This article reviews research indicating significant socializing helps to maintain (or improve) cognitive functioning, and may ward off dementia. The study examined the records of over 2,200 women at least 78 years old, and found that those with higher “social network” scores (based on regular contact with family and friends, as well as availability of said support network) developed dementia at almost a 50% lower rate than those women who were rated as having a lower “social network” score. From the article:
"Finding ways to help older adults remain engaged in productive and enjoyable activities is an important component of successful aging," said Cathleen Connell, Ph.D., head researcher at the Center for Managing Chronic Disease at the University of Michigan. "Not only have social networks been linked to positive physical and mental health outcomes, but also to quality of life."
The article does point out that research conducted in this manner does not solve the “chicken vs. egg” question: Did the women in the study have poor social networks because their cognitive abilities were declining, or did their cognitive abilities decline as a result of low social connectivity? Given the overwhelming evidence demonstrating the importance of social connectivity to positive functioning, it would seem helping older adults maintain social relationships, as well as form new ones, would be of immense benefit to this population. Older women in particular would seem to be vulnerable to isolation, as they live longer than men, and more often outlive their spouse, who I’d imagine would often be one of their primary sources of social support. I’ll close with another quote from the article:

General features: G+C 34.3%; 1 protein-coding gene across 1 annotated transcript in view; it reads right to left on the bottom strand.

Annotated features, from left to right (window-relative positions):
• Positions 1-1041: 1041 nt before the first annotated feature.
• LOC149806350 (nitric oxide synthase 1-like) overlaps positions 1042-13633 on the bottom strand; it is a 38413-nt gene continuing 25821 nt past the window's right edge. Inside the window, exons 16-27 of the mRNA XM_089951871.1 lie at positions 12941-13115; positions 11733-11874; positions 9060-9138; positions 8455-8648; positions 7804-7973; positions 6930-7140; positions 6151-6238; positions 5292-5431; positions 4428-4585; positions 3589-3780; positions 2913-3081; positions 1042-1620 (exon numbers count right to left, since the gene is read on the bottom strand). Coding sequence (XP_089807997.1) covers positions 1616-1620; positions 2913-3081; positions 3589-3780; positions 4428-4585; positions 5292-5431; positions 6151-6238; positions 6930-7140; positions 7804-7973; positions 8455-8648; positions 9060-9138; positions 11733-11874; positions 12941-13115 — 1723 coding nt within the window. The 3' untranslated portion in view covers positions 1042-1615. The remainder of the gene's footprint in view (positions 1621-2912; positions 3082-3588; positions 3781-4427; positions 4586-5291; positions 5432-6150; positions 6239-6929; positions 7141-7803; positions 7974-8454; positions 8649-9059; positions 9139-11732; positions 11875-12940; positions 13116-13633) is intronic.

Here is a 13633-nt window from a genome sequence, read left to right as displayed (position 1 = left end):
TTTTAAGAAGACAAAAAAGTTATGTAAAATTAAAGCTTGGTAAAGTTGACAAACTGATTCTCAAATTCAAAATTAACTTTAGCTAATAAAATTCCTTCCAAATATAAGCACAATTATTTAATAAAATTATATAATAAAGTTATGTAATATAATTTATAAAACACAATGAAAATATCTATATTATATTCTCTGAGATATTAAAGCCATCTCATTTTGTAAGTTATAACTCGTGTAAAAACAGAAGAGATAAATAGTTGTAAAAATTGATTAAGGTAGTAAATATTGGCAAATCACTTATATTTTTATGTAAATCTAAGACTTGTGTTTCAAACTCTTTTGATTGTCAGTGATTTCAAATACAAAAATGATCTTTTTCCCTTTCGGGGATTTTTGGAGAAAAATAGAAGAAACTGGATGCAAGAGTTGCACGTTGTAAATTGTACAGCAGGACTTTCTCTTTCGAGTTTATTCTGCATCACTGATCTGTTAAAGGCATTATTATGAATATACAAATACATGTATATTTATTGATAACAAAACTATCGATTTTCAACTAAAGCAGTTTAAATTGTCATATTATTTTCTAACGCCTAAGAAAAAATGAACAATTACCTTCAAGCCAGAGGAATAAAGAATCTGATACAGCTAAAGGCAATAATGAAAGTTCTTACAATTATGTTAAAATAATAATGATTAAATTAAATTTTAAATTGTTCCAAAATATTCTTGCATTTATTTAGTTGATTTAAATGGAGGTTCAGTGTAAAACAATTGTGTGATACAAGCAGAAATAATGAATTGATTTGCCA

"Our findings indicate that it's important to think about ways to try to reduce the amount of isolation people have even those with families," Crooks said. "It's also important for us to find out what kinds of social support groups we can create for people who are isolated based on extreme age or lack of family."